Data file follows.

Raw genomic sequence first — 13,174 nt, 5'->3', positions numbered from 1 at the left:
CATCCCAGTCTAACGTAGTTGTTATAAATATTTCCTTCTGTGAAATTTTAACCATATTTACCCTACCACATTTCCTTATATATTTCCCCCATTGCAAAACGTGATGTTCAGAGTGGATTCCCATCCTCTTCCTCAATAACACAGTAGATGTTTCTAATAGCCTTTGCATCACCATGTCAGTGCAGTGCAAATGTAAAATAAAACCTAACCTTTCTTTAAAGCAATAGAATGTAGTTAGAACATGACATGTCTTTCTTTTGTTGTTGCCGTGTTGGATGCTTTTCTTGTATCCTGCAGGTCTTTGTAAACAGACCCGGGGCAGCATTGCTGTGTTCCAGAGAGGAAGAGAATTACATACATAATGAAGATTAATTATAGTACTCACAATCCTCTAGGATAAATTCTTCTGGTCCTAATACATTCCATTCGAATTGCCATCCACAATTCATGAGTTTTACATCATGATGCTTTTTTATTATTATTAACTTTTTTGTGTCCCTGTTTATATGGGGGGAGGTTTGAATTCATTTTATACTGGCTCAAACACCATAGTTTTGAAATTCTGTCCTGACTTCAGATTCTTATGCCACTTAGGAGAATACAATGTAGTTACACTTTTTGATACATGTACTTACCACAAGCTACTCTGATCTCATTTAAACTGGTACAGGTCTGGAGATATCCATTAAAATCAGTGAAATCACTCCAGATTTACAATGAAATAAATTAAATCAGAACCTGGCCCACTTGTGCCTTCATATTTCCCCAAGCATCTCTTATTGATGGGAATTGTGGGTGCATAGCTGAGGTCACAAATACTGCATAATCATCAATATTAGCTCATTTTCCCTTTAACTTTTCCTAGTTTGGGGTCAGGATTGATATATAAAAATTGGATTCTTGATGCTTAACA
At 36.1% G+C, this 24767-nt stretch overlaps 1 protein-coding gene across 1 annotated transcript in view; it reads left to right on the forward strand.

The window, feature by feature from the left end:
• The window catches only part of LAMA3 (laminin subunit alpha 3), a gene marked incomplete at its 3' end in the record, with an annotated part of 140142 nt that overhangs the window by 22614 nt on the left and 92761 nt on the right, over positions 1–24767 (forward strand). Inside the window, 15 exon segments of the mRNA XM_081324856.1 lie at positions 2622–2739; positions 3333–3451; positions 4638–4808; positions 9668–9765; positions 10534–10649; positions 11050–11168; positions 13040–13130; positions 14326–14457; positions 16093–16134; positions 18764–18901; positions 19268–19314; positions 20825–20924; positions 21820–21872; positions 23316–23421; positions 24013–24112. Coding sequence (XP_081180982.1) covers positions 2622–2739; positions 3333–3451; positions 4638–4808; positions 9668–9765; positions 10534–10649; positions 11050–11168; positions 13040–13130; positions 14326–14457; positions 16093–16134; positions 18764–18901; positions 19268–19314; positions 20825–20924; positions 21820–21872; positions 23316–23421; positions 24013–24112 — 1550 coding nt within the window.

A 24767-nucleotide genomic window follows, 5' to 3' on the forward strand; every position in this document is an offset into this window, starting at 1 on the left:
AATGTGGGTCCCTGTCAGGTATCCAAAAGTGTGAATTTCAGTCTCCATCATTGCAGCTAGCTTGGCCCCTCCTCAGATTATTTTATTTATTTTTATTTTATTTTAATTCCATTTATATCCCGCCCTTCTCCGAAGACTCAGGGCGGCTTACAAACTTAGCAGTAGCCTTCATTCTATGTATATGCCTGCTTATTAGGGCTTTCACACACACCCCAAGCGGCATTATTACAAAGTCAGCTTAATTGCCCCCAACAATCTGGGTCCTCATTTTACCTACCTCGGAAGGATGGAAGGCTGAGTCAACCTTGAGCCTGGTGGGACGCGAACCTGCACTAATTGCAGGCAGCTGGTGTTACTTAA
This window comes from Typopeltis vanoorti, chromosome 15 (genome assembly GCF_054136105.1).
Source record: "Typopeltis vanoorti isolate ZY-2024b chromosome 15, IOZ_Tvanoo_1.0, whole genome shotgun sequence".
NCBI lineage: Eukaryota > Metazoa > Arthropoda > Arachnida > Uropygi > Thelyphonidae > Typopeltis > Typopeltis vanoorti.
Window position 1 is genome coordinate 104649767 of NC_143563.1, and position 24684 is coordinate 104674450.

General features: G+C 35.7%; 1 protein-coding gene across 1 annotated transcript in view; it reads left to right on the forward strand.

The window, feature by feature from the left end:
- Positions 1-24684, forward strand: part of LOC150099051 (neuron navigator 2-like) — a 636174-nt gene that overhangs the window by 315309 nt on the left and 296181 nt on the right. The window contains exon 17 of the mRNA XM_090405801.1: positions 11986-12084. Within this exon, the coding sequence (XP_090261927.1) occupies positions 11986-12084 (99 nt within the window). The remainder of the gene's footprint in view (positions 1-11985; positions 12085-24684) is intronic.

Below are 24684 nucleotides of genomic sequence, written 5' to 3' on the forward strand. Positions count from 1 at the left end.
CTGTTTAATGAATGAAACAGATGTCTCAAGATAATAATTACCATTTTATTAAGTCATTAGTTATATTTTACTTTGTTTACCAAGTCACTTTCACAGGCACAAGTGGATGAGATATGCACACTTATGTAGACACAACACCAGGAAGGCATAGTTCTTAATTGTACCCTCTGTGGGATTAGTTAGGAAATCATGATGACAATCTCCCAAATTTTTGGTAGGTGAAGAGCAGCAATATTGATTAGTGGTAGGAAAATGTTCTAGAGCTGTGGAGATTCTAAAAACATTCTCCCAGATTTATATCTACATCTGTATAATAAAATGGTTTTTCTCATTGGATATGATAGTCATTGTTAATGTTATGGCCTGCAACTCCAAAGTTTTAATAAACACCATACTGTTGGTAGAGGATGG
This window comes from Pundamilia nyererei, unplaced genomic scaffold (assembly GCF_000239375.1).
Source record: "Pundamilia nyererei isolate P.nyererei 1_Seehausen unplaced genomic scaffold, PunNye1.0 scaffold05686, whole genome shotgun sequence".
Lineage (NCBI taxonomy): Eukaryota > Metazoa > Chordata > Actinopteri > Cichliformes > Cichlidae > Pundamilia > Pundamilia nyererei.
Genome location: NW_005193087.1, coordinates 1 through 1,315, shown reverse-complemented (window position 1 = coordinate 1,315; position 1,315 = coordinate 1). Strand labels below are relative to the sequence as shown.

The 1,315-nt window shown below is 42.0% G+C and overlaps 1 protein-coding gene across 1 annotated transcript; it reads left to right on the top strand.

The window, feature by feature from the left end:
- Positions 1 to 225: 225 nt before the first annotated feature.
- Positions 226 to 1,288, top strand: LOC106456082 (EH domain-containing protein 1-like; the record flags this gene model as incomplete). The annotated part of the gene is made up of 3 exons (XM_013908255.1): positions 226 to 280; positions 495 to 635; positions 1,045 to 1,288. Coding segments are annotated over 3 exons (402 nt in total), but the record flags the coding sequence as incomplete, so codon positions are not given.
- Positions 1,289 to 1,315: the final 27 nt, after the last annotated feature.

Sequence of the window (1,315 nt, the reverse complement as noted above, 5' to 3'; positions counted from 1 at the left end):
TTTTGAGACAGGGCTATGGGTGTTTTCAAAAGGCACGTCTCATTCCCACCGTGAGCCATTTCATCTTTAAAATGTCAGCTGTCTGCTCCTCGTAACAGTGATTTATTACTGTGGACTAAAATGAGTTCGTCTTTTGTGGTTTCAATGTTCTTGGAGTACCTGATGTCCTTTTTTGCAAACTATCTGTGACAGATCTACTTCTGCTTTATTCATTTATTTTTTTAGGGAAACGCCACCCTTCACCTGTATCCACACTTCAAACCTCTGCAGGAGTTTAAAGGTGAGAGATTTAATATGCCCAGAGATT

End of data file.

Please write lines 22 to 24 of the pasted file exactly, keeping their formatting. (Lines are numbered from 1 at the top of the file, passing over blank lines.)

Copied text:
The window, feature by feature from the left end:
- Positions 1 to 225: 225 nt before the first annotated feature.
- Positions 226 to 1,288, top strand: LOC106456082 (EH domain-containing protein 1-like; the record flags this gene model as incomplete). The annotated part of the gene is made up of 3 exons (XM_013908255.1): positions 226 to 280; positions 495 to 635; positions 1,045 to 1,288. Coding segments are annotated over 3 exons (402 nt in total), but the record flags the coding sequence as incomplete, so codon positions are not given.